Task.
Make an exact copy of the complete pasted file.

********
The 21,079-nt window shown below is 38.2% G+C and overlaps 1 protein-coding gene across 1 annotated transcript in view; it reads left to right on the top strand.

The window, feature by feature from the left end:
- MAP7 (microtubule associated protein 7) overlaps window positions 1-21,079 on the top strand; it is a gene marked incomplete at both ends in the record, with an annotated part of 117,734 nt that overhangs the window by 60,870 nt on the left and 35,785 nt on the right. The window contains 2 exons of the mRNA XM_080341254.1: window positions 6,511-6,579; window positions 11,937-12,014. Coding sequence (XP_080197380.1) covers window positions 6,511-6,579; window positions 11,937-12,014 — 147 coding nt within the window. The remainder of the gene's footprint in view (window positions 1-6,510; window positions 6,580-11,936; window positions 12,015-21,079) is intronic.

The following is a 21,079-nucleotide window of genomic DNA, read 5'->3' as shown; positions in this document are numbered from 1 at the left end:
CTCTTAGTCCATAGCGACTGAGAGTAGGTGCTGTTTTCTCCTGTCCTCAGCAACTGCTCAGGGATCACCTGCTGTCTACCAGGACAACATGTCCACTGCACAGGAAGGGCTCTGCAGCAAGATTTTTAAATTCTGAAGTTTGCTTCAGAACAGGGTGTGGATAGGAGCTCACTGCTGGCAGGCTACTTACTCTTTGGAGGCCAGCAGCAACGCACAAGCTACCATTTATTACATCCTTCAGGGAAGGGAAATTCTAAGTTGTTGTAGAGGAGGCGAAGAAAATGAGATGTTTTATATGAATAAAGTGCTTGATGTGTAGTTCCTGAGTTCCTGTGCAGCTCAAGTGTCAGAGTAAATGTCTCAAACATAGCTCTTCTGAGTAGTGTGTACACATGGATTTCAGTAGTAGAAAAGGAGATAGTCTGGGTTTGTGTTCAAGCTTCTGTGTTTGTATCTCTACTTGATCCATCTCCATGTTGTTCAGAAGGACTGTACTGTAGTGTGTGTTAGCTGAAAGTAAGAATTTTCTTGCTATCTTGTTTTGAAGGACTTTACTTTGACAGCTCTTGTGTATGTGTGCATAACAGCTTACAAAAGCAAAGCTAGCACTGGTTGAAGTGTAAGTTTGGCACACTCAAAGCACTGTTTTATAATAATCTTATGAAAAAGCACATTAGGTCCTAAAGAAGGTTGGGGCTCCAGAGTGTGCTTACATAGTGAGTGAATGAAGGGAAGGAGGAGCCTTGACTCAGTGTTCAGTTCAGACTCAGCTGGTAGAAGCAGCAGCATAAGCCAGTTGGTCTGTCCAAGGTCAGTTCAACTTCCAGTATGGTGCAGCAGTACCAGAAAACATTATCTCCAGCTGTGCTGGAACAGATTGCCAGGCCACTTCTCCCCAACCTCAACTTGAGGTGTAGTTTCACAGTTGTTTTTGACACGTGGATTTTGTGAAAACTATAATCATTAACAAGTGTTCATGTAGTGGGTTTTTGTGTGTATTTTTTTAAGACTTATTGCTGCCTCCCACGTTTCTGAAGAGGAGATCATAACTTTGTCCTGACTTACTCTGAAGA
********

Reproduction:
The 21,079-nt window shown below is 38.2% G+C and overlaps 1 protein-coding gene across 1 annotated transcript in view; it reads left to right on the top strand.

The window, feature by feature from the left end:
- MAP7 (microtubule associated protein 7) overlaps window positions 1-21,079 on the top strand; it is a gene marked incomplete at both ends in the record, with an annotated part of 117,734 nt that overhangs the window by 60,870 nt on the left and 35,785 nt on the right. The window contains 2 exons of the mRNA XM_080341254.1: window positions 6,511-6,579; window positions 11,937-12,014. Coding sequence (XP_080197380.1) covers window positions 6,511-6,579; window positions 11,937-12,014 — 147 coding nt within the window. The remainder of the gene's footprint in view (window positions 1-6,510; window positions 6,580-11,936; window positions 12,015-21,079) is intronic.

The following is a 21,079-nucleotide window of genomic DNA, read 5'->3' as shown; positions in this document are numbered from 1 at the left end:
CTCTTAGTCCATAGCGACTGAGAGTAGGTGCTGTTTTCTCCTGTCCTCAGCAACTGCTCAGGGATCACCTGCTGTCTACCAGGACAACATGTCCACTGCACAGGAAGGGCTCTGCAGCAAGATTTTTAAATTCTGAAGTTTGCTTCAGAACAGGGTGTGGATAGGAGCTCACTGCTGGCAGGCTACTTACTCTTTGGAGGCCAGCAGCAACGCACAAGCTACCATTTATTACATCCTTCAGGGAAGGGAAATTCTAAGTTGTTGTAGAGGAGGCGAAGAAAATGAGATGTTTTATATGAATAAAGTGCTTGATGTGTAGTTCCTGAGTTCCTGTGCAGCTCAAGTGTCAGAGTAAATGTCTCAAACATAGCTCTTCTGAGTAGTGTGTACACATGGATTTCAGTAGTAGAAAAGGAGATAGTCTGGGTTTGTGTTCAAGCTTCTGTGTTTGTATCTCTACTTGATCCATCTCCATGTTGTTCAGAAGGACTGTACTGTAGTGTGTGTTAGCTGAAAGTAAGAATTTTCTTGCTATCTTGTTTTGAAGGACTTTACTTTGACAGCTCTTGTGTATGTGTGCATAACAGCTTACAAAAGCAAAGCTAGCACTGGTTGAAGTGTAAGTTTGGCACACTCAAAGCACTGTTTTATAATAATCTTATGAAAAAGCACATTAGGTCCTAAAGAAGGTTGGGGCTCCAGAGTGTGCTTACATAGTGAGTGAATGAAGGGAAGGAGGAGCCTTGACTCAGTGTTCAGTTCAGACTCAGCTGGTAGAAGCAGCAGCATAAGCCAGTTGGTCTGTCCAAGGTCAGTTCAACTTCCAGTATGGTGCAGCAGTACCAGAAAACATTATCTCCAGCTGTGCTGGAACAGATTGCCAGGCCACTTCTCCCCAACCTCAACTTGAGGTGTAGTTTCACAGTTGTTTTTGACACGTGGATTTTGTGAAAACTATAATCATTAACAAGTGTTCATGTAGTGGGTTTTTGTGTGTATTTTTTTAAGACTTATTGCTGCCTCCCACGTTTCTGAAGAGGAGATCATAACTTTGTCCTGACTTACTCTGAAGA